Report: MLB focusing on plan that could see season start as early as May

The main entrance in front of Chase Field is devoid of activity Thursday, March 26, 2020, in Phoenix.. The Arizona Diamondbacks would have hosted the Atlanta Braves in their season-opening baseball game Thursday, but the start of the MLB regular season is indefinitely on hold because of the coronavirus pandemic. (Ross D. Franklin/AP)

MLB and its players are reportedly focusing on a plan, supported by high-ranking United States federal public health officials, that could allow the season to begin as early as May, according to Jeff Passan of ESPN.

The plan, according to Passan, involves all 30 teams playing games — without fans in attendance — in the greater Phoenix area. Potential sites include Chase Field, home of the Arizona Diamondbacks, 10 spring training facilities and other fields that are nearby.

In a statement released Tuesday, MLB said it is still evaluating all options and has not made a decision yet on when play will resume.

“MLB has been actively considering numerous contingency plans that would allow play to commence once the public health situation has improved to the point that it is safe to do so. While we have discussed the idea of staging games at one location as one potential option, we have not settled on that option or developed a detailed plan,” the statement reads. “While we continue to interact regularly with governmental and public health officials, we have not sought or received approval of any plan from federal, state and local officials, or the Players Association. The health and safety of our employees, players, fans and the public at large are paramount, and we are not ready at this time to endorse any particular format for staging games in light of the rapidly changing public health situation caused by the coronavirus.”

All players, coaching staff and other personnel would be living in relative isolation away from the general population at local hotels, travelling only to games and back, Passan reported.

The plan has several potential concerns that would need to be addressed before it came to fruition, though.

Chief among those concerns is an increase in available tests for the novel coronavirus that have a quick turnaround time.

Such tests are not widely available now but, according to Passan, there are those who are familiar with MLB’s plan who believe testing at that scope and scale will be available by early May — and would allow MLB’s testing to not interfere with access to tests for the general public.

Earlier on Monday, Baxter Holmes of ESPN reported that the NBA and NBPA were also collaborating on assessing rapid-response testing devices that could, theoretically, provide quick, efficient and accurate COVID-19 test results without detracting from the public’s testing capacity.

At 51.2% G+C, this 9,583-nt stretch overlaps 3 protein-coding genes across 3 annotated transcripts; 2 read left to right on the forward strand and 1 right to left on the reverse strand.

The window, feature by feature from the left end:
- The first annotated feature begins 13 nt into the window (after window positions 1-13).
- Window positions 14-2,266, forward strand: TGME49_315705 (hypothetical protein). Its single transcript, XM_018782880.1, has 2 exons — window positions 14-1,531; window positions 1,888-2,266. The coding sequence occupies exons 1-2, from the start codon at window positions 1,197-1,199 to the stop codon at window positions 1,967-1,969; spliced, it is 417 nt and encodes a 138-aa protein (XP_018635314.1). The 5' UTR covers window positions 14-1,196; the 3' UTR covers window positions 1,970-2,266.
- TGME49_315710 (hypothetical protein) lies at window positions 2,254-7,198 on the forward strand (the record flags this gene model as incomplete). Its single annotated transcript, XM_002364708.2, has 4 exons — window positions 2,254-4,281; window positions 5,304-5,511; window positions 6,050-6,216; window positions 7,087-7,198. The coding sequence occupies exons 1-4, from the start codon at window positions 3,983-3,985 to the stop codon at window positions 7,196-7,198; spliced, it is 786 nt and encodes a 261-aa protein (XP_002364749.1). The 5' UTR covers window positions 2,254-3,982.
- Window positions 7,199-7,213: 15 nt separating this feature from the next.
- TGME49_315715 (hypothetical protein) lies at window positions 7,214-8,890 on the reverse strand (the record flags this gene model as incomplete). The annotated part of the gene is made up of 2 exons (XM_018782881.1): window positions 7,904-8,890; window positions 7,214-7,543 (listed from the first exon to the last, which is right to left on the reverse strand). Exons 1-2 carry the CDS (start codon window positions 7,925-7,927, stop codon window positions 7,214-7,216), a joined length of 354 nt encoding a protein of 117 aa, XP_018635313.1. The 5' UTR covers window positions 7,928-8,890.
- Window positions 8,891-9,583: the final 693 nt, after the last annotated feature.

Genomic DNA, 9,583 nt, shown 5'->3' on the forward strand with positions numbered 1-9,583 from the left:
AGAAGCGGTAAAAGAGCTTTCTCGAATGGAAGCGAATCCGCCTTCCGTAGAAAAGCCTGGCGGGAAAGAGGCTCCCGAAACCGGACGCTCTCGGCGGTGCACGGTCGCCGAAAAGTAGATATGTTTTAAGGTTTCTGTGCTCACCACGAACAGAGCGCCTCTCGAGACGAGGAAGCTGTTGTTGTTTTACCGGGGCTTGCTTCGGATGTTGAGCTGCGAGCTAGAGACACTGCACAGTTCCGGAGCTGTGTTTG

Logistically, executing a plan like this would also be challenging. As Passan notes, the league would require buy-in from players who would be forced to separate from their families for an indefinite period of time if the COVID-19 outbreak continues in the U.S. preventing teams from playing in their home stadiums.

Ensuring that players and staff members do not contract the novel coronavirus, even while in a secured setting, and that no MLB-affiliated personnel bring the virus into an Arizona community would be another barrier. As of Tuesday evening, 2,456 people have tested positive for COVID-19 in Arizona, according to a database maintained by the New York Times, and 65 people have died.

Officials do not believe that a positive test would necessarily justify quarantining an entire team or shutting down the season once more, though, according to Passan, who notes that teams may carry significantly expanded rosters to account for the possibility of players testing positive.

This version of MLB’s plan carries financial implications as well — positive and negative. Increased roster sizes could mean that more players receive major league salaries. But not having fans in attendance means teams would forgo ticket sales that account for the largest proportion of their annual revenue.

Given these myriad concerns, a June Opening Day could be more realistic, Passan reported, but both sides remain focused on finding resolutions in time to salvage a condensed or shortened MLB season.

Baseball’s season had been set to start March 26 but spring training was halted on March 12. After the Centers for Disease Control and Prevention recommended restricting events of more than 50 people for eight weeks, MLB said it would not open until mid-May at the earliest.

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